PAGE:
In exchange for Collins' payment of attorneys and the settlement, Kincaid executed a quit claim deed on December 30, 1995, conveying all of his interest in the Premises to Collins. Collins Deposition, at 36; Collins Response, Exhibit 1, Quitclaim Deed dated December 30, 1995 (1995 Deed). Collins stated that the $15,000 reflected Kincaid's 20 percent interest in the equity in the Premises. Collins Deposition, at 36. Collins and Kincaid also executed a document three days later, on January 2, 1996, entitled, "STATEMENT OF OWNERSHIP DATED JANUARY 2, 1996" (1996 Statement). Collins Response, Exhibit 17. The body of the 1996 Statement stated,
Steven R. Collins owns 100% of the property located at 502 E. Union Ave. & 410 N. Harrison St. In Litchfield, Illinois and all the contents in the buildings.
Id.; see Kincaid Deposition, at 58. Collins and Kincaid did not record the 1995 Deed, the 1996 Statement, or any other documents related to these transactions.
Collins thereafter leased the out building and its contents to the Hair Clinic for tax purposes. The rent was not paid, but was treated as an accrued obligation of the Hair Clinic on the partnership tax return. See Collins Deposition, at 82-85; Kincaid Deposition, at 49-50. The lease also was not recorded. The out building contained hair salon equipment, including dryer chairs, shampoo chairs, and styling chairs. The equipment was purchased in 1984. Collins Deposition, at 92. Collins stated that he paid cash for the equipment, but could not recall whether he took the cash from the joint accounts or some other source, although he said that it was unlikely that he took the money from the bank accounts. Collins Deposition, at 93-95.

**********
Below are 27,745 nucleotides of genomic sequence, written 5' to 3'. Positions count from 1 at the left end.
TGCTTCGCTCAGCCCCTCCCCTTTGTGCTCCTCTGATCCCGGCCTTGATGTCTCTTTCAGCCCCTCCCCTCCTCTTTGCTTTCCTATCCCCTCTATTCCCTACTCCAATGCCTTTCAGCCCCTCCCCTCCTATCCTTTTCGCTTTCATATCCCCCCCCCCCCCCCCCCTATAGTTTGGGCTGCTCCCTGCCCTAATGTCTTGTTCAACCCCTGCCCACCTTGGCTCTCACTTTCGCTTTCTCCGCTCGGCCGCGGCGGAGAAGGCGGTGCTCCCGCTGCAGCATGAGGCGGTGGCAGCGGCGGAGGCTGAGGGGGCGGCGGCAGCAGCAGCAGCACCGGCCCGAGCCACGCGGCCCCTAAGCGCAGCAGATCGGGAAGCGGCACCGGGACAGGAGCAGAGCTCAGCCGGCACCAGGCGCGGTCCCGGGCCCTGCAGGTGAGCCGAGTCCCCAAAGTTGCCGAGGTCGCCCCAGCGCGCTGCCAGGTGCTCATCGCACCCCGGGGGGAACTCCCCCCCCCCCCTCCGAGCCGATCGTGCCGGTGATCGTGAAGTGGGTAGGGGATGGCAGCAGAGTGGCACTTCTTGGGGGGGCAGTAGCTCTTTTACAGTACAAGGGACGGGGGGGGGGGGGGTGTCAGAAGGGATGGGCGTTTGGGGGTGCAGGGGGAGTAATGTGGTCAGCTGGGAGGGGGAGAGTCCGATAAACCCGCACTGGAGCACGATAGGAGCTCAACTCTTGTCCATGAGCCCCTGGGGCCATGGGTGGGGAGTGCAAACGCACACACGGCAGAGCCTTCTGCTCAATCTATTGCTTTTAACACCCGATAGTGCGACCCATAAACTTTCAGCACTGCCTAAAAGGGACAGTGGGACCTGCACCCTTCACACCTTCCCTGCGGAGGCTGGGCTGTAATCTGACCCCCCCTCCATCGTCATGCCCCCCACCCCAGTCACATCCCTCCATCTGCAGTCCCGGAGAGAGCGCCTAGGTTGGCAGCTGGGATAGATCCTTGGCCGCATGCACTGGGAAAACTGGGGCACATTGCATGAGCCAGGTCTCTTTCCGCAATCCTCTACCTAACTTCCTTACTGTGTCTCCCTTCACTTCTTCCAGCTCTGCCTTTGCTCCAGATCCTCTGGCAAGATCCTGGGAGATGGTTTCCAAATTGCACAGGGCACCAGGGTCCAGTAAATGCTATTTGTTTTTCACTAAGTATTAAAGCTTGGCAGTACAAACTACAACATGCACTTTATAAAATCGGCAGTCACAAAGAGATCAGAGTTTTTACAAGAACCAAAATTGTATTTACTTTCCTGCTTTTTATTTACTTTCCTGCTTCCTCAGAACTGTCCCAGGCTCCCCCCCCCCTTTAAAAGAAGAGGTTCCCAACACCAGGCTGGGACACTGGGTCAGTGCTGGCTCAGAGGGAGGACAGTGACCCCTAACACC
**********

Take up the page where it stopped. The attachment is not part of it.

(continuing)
On November 10, 1999, Collins and Kincaid executed a document entitled Premises Equity Declaration (1999 Declaration). This 1999 Declaration stated, in part,
The following property equity declaration is made by and between Steven R. Collins and Paul E. Kincaid both residing at 502 E. Union Ave. Litchfield, IL. Signed and dated this November 10, 1999.
Steven R. Collins has 100 percent of the equity and control of and in: the property/premises located at 502 E. Union Ave. and 410 N. Harrison St., Litchfield, Illinois, with a property # 11-201-099-00 (quit claim deed attached and dated 12-30-1995; the improvements; all the contens in the buildings and the premises, consisting of, but not limited to: . . . .